What does 'non-genuine savings' mean?
- Posted Getting Started
When applying for a home loan you’re usually asked to provide a lot of different information, including how much money you’ve saved.
These savings will be the deposit that you put towards the purchase of your new home. You may also be asked questions about how you’ve saved your deposit, as this is one way lenders consider whether you have the capacity to pay your home loan repayments every month. Generally, lenders will distinguish between what they call ‘genuine’ savings and ‘non-genuine’ savings.
Genuine savings have been saved up gradually over time. So if you’ve diligently put away $250 each month over two years you’ll have $6000 (plus any interest) to include on your home loan application. Generally lenders require deposit of at least 5% of savings in a separate account saved over three months. By saving a little every month, you can demonstrate that you are able to budget and have a habit of saving. Sometimes just showing that you can save regularly for even as little as three months is enough to show genuine savings.
Even if you haven’t been able to save a little every month, it is still possible to have a deposit from what are called non-genuine savings. These are sums of money that may have been gifted to you or received as a lump sum from a transaction, but have not been genuinely saved over time. For example, you may have inherited $5000 from your aunt, or sold your car with the money put towards your new home. Even the amount you receive from a first home owner grant and monetary gifts from a family member, are all considered non-genuine savings.
Non-genuine savings can include:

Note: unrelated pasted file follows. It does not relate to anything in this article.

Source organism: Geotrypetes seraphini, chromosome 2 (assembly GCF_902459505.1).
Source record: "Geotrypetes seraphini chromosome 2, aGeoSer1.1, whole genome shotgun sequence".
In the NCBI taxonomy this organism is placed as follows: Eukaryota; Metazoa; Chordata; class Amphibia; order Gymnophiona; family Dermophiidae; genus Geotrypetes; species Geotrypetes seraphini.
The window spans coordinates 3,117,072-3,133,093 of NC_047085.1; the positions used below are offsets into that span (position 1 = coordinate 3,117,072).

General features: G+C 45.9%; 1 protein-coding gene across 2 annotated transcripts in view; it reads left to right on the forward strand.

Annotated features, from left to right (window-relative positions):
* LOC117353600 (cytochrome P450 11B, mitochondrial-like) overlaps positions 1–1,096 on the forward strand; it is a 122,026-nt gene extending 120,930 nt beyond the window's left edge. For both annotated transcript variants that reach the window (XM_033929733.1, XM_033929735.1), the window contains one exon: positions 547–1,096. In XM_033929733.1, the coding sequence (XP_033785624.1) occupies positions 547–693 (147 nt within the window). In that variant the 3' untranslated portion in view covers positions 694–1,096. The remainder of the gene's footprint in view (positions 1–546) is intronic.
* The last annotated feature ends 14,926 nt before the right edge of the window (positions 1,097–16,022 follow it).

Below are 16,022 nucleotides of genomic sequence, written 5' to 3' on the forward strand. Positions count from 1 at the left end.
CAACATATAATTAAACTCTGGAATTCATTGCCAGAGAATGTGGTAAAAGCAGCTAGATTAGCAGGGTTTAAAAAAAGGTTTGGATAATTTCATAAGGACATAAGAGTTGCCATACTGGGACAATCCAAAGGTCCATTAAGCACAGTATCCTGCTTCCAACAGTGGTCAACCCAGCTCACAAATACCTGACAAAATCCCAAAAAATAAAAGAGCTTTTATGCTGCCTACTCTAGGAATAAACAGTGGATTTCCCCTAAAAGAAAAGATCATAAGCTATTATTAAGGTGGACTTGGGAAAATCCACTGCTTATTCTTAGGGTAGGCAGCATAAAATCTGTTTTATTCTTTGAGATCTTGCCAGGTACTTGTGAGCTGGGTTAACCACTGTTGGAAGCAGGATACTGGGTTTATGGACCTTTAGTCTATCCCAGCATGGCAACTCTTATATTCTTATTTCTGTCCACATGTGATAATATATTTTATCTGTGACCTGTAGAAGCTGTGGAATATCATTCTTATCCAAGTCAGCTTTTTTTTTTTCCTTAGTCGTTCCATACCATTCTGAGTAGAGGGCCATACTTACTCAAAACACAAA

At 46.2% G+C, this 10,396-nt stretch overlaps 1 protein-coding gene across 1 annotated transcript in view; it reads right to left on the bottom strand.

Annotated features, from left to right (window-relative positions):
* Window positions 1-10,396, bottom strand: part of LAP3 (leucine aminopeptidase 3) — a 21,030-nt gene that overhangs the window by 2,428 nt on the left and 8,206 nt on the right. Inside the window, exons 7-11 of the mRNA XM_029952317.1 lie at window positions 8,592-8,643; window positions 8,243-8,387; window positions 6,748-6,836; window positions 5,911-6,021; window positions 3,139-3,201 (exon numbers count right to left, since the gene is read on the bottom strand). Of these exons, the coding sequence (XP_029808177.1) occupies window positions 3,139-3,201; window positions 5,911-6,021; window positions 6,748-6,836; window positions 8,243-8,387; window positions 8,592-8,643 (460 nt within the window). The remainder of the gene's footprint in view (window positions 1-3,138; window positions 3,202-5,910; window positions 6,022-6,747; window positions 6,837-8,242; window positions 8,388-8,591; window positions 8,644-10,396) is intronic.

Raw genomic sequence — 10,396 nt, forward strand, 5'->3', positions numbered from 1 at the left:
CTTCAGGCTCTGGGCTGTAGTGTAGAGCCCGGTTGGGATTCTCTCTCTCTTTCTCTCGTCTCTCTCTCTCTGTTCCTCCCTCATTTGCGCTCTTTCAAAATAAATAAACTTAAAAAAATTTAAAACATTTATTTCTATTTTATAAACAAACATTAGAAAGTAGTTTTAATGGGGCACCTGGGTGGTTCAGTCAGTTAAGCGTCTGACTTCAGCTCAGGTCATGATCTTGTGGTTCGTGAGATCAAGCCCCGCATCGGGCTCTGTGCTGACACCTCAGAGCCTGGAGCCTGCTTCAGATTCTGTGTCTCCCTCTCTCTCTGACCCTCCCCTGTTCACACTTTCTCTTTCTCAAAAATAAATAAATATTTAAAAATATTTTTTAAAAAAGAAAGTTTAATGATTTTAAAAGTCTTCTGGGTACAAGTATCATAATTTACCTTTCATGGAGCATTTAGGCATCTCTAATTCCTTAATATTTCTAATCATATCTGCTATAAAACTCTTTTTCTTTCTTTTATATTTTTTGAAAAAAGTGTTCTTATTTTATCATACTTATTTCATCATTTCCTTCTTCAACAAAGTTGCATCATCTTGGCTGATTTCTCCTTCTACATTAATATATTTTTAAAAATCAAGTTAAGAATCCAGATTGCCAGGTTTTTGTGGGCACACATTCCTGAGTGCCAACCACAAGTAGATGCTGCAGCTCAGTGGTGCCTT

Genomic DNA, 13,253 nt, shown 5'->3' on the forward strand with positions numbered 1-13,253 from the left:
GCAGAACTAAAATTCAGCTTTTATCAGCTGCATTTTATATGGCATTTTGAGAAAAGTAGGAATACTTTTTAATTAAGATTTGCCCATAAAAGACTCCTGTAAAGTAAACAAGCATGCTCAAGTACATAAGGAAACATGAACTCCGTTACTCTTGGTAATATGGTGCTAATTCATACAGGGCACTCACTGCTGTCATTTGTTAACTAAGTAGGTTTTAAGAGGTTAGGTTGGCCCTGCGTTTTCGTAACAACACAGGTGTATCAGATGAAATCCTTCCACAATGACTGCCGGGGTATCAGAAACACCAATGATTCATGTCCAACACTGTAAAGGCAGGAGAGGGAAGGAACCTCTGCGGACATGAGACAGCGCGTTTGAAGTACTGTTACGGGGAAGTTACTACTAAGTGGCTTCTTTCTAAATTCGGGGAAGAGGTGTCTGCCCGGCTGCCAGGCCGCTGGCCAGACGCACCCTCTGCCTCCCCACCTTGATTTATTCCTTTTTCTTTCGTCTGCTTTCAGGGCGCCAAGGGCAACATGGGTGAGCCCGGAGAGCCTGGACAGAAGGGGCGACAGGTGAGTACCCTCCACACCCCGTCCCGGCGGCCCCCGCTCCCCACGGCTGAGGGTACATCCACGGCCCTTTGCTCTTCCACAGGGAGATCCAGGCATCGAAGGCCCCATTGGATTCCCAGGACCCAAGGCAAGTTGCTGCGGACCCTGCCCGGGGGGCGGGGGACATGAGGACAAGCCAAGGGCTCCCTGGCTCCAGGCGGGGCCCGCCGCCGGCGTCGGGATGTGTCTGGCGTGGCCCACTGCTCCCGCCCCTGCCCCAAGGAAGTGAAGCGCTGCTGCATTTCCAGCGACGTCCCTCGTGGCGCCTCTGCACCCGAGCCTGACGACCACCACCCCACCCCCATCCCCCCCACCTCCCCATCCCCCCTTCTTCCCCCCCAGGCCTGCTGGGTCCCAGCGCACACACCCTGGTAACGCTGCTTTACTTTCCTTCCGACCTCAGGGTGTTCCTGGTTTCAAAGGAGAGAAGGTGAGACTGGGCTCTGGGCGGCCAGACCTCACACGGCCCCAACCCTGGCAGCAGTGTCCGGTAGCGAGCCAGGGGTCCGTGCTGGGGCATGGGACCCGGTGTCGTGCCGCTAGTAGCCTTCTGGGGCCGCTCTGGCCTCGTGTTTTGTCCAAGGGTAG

- Gifts and inheritance
- Equity in an existing property
- Tax refunds
- Sale of an asset
- Sale of shares
Gifts and lump sums: non-genuine or genuine?
Funds and lump sums that have been gifted to you are usually considered to be non-genuine savings. However, if you receive these funds and put them into a savings account where they are left untouched for generally three months minimum, then these funds can actually be considered to be genuine savings by a lender. Keep this in mind if you receive a lump sum.
What can I do with non-genuine savings?
If your savings are considered to be non-genuine you may still be able to use those funds to purchase your new home because other factors may be considered to determine if you are eligible for a home loan.
Every lender has different rules around savings requirements, whether genuine or non-genuine. Give us a call on 13 73 77 and one of our Lending Specialists can discuss your home loan application. At Pepper, we consider your individual circumstances as a whole, rather than reject your application based on a predetermined list of criteria.